The Rising

Get Paid To Write Online

Get Paid to Write at Home

Get Instant Access

From earliest times, the Sun has been revered and held in awe. For the Greeks of Aristotle's time, sunlight epitomized the fire in the four basic elements - earth, air, fire and water - from which all things arose. Ancient solar observatories, dedicated to the divine Sun-god Ra, can still be found in Luxor, that enchanting city by the Nile; giant Egyptian obelisks, erected thousands of years ago in Luxor and Heliopolis (City of the Sun), now cast their shadows in sundial fashion across parts of Paris, London, and Rome.

According to this incantation from Ptolemaic Egypt:

Opening his two eyes, [Ra, the Sun god] cast light on Egypt, he separated night from day. "tte gods came forth from his mouth and mankind from his eyes. All things took their birth from him.1

And in the Old Testament's Book ofGenesis, we find that the Earth was initially a vast waste, covered by darkness, until God said "Let there be light" and the Sun separated day from night.

Since the time of the ancient Persian prophet Zarathustra (about 1300 BC, Greek Zoroaster), we have associated light with good, beauty, truth and wisdom, in sharp contrast with the dark forces of evil, tte war between good and evil in the Dead Sea Scrolls is depicted as a battle of the Sons of Light against the Sons of Darkness. Dante's divine journey took him from the dark forest to the radiance of paradise, and today we have the evil darkness of Darth Vader in Star Wars.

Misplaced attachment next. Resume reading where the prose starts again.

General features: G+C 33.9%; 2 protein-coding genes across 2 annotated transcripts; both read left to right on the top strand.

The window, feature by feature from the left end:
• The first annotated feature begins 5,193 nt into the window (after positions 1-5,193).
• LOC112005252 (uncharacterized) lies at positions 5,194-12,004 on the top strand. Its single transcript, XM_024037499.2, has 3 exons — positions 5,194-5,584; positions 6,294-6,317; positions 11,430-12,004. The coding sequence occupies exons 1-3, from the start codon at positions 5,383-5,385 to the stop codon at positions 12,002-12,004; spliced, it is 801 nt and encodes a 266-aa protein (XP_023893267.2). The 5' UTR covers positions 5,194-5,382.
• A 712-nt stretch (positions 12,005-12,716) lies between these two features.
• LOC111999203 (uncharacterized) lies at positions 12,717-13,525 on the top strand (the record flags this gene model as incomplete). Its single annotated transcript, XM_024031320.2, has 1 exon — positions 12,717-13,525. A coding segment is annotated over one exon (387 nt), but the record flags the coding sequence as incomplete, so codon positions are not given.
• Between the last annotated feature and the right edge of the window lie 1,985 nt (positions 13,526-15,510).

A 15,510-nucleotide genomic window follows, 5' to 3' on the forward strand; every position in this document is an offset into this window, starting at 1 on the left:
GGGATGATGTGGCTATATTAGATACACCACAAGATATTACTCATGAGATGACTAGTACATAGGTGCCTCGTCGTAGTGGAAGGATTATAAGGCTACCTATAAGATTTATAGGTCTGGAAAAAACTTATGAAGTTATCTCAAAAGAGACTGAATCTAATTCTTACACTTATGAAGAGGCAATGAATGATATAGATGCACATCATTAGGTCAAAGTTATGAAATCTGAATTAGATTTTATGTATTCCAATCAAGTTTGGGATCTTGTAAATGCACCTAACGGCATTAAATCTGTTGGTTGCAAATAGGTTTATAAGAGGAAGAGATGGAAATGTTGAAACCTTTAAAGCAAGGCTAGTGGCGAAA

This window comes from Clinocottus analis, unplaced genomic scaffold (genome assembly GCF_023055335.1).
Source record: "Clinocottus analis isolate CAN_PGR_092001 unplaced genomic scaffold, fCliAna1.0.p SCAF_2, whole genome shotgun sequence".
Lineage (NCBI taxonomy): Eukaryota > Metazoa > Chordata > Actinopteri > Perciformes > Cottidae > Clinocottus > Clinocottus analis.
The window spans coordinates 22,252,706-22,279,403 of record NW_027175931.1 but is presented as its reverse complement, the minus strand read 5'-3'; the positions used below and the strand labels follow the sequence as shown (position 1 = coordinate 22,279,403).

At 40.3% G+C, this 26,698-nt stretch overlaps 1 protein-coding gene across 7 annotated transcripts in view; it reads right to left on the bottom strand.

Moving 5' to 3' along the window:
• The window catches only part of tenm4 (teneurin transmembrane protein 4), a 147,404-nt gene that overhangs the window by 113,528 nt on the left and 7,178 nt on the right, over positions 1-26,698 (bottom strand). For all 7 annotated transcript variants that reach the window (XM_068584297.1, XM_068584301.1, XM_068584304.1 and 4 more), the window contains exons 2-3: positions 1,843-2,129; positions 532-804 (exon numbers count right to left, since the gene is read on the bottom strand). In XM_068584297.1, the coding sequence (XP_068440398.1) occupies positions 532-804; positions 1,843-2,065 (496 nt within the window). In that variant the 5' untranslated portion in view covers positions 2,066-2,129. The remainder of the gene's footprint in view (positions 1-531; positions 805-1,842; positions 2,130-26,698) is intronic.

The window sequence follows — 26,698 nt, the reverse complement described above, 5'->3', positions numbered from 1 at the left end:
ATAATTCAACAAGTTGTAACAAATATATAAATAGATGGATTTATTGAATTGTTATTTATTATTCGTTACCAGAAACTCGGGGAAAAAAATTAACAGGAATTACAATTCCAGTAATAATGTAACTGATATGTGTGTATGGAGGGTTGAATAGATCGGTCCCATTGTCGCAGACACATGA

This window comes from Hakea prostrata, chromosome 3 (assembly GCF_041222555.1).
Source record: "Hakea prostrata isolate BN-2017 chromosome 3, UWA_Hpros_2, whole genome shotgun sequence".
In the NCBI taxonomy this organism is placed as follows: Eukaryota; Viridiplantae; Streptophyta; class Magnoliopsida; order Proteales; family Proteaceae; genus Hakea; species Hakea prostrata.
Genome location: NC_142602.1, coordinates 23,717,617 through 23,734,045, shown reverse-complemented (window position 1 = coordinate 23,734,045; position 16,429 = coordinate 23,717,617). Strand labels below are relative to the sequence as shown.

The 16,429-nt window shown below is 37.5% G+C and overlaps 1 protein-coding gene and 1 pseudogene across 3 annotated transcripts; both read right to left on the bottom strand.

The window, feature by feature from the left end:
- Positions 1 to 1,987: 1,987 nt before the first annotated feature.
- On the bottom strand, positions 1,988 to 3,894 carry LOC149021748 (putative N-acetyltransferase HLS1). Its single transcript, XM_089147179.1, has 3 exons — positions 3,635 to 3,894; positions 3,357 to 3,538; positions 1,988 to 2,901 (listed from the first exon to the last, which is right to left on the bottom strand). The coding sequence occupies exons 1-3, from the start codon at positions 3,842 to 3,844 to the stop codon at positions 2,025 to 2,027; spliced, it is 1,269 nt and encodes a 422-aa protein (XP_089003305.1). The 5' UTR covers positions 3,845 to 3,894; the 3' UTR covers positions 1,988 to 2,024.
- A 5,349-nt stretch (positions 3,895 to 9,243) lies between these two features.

tte Maya, Toltec and Aztec of Central America had a host of Sun gods; the Aztecs regularly fed the hearts of sacrificial victims to the Sun to strengthen it on its daily journey. Shintoism, a religion based on Sun worship, has continued for thousands of years in Japan, the land of the rising Sun. Today you can celebrate sunrise with Hindu worshipers on the terraced banks, or ghats, along the Ganges River at Benares, India's holiest city.

Nowadays, fire symbolically lights the darkness in many of our rituals, including the torch of the Olympic games, and candlelight vigils or dimmed lights that bring focus to tragic events and times of crisis. In everyday life, most of us feel happier on bright days than on gloomy ones, so cheerful people have a "sunny" disposition while an unhappy day is a "dark" one. And throughout the world, oiled Sun-worshippers lie on tranquil beaches, letting the summer Sun warm their bodies and give them strength.

tte German romantic painter Caspar David Friedrich (1774-1840) used sunrise to portray a spiritual relationship with nature (Fig. 1.1), comparing the "radiating beams of light" in one of his paintings to "the image of the eternal life-giving Father." Sunlight seems to dominate, consume and absorb everything in the paintings of the British artist Joseph Mallord William Turner (1775-1851), who depicted tiny figures dwarfed by the power, beauty and violence of the physical world. When viewing one of his apocalyptic visions, the spectator can become engulfed and lost in the colored light of the sky and sea (Fig. 1.2). tte artist's dying words were "tte Sun is God."

Examples of artists' perspectives on the Sun are provided at the beginning of every chapter in this book, each chosen for its artistic value and for the new insights